Michael Page obituary

Michael Page in 2009
Michael Page in 2009 at the University of Huddersfield. Photograph: Lorne Campbell/Guzelian
Michael Page in 2009 at the University of Huddersfield. Photograph: Lorne Campbell/Guzelian
Guy Lloyd-Jones

Last modified on Sun 14 Feb 2021 11.54 EST

My educator, mentor and friend, Michael Page, who has died aged 76, was a physical-organic chemist who made pioneering contributions to his profession over a career spanning five decades.

After studying chemistry at Brighton, then a PhD in Leicester and Glasgow, Mike moved to Brandeis University, Massachusetts, in 1970 to do postdoctoral research with one of the world’s most eminent physical-organic chemists, William Jencks. Together, using classical concepts, they reinterpreted the features that can account for rate acceleration in enzymes, showing there was no need to invoke any of the previously postulated special effects. Their research article Entropic Contributions to Rate Accelerations in Enzymic and Intramolecular Reactions and the Chelate Effect, published in 1971 in the journal Proceedings of the National Academy of Sciences of the USA, has been cited more than 1,300 times.

On returning to the UK, Mike spent a year with the distinguished physical chemist Ronnie Bell at Stirling, before moving in 1972 to a lectureship at Huddersfield Polytechnic (now the University of Huddersfield). There he explored topics as diverse as antibiotics, organometallics, reactions in liquid ammonia and the chemical origins of life. By 1985 Mike had been promoted to professor and become head of chemistry. I started my undergraduate degree that year, and was taught organic chemistry by Mike. He was truly inspiring, from day one. Students were guided, with humour and the occasional quote from Shakespeare, towards a rigorous appreciation of organic reactivity.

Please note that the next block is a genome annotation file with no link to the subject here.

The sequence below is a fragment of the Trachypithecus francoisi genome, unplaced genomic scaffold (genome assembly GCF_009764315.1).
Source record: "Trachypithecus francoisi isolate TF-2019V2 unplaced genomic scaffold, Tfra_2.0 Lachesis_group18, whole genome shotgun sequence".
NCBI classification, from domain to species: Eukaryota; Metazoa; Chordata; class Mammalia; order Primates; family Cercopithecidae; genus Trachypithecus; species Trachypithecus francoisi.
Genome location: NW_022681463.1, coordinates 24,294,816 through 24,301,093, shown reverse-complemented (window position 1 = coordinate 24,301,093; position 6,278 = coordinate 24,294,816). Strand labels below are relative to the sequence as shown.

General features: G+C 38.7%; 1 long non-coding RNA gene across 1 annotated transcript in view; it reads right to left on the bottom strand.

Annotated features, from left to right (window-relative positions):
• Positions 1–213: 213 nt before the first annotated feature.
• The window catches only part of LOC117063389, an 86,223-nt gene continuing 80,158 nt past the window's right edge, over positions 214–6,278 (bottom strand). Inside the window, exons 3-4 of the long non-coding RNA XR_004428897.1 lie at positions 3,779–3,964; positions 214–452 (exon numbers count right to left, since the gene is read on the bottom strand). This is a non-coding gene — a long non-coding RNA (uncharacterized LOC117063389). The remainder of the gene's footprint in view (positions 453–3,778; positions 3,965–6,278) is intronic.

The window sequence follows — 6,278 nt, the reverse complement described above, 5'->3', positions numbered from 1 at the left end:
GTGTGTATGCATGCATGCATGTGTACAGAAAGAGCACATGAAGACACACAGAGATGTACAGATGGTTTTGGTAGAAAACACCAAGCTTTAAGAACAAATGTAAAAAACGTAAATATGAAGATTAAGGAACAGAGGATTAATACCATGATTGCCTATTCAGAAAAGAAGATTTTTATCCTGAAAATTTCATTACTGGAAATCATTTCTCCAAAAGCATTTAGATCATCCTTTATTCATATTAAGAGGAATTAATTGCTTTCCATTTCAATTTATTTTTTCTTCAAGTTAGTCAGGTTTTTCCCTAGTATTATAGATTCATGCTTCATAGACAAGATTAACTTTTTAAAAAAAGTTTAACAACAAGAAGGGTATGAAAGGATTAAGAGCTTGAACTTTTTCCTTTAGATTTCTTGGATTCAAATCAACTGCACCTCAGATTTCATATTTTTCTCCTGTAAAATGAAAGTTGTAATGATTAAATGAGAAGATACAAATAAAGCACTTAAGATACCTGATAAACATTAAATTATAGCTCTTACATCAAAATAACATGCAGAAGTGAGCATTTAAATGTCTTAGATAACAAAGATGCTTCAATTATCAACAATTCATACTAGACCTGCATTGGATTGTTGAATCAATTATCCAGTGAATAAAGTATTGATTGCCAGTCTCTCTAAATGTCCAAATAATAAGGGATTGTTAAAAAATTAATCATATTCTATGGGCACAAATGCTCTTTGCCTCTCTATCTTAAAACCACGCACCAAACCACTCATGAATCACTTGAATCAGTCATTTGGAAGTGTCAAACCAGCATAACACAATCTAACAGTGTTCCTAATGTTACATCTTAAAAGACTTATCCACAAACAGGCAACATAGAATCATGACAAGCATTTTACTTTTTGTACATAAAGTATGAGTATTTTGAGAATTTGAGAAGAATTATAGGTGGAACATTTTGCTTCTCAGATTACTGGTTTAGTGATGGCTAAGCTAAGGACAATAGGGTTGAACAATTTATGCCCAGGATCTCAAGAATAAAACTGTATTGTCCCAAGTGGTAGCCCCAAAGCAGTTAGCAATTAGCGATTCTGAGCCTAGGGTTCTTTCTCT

Mike’s impact at Huddersfield was formidable, and he soon became dean for research, then deputy vice-chancellor. Nonetheless, he continued to supervise PhD students and to publish. He was the founding director of Innovative Physical Organic Solutions, a commercial facility that provides analytical services to companies, and won numerous awards, including the Society of Chemical Industry’s Research and Development for Society award, and an honorary doctorate. After retiring in 2018, Mike become a visiting academic in chemistry at the University of Edinburgh, remaining highly active, lecturing at conferences and publishing.

Born in Lewes, Sussex, to Lesley Page, a postman and gardener, and Gertrude (nee Allen), Mike went to Lewes grammar school. In 1967 he met Caroline Stott at the University of Leicester, where she was studying English and history and he was doing a PhD. They married in 1968.

Anyone who encountered Mike will remember a man of great creativity, modesty and humour, who had as much interest in the work of others as in his own. At lectures he had the ability to ask simple yet highly penetrating questions, gently guiding the speaker to realise a flaw or to see an important new direction.

Mike is survived by Caroline, their daughter, Emma, and their granddaughters, Alice, Jessica, Katie and Claire. Their son, Tim, died in 2012.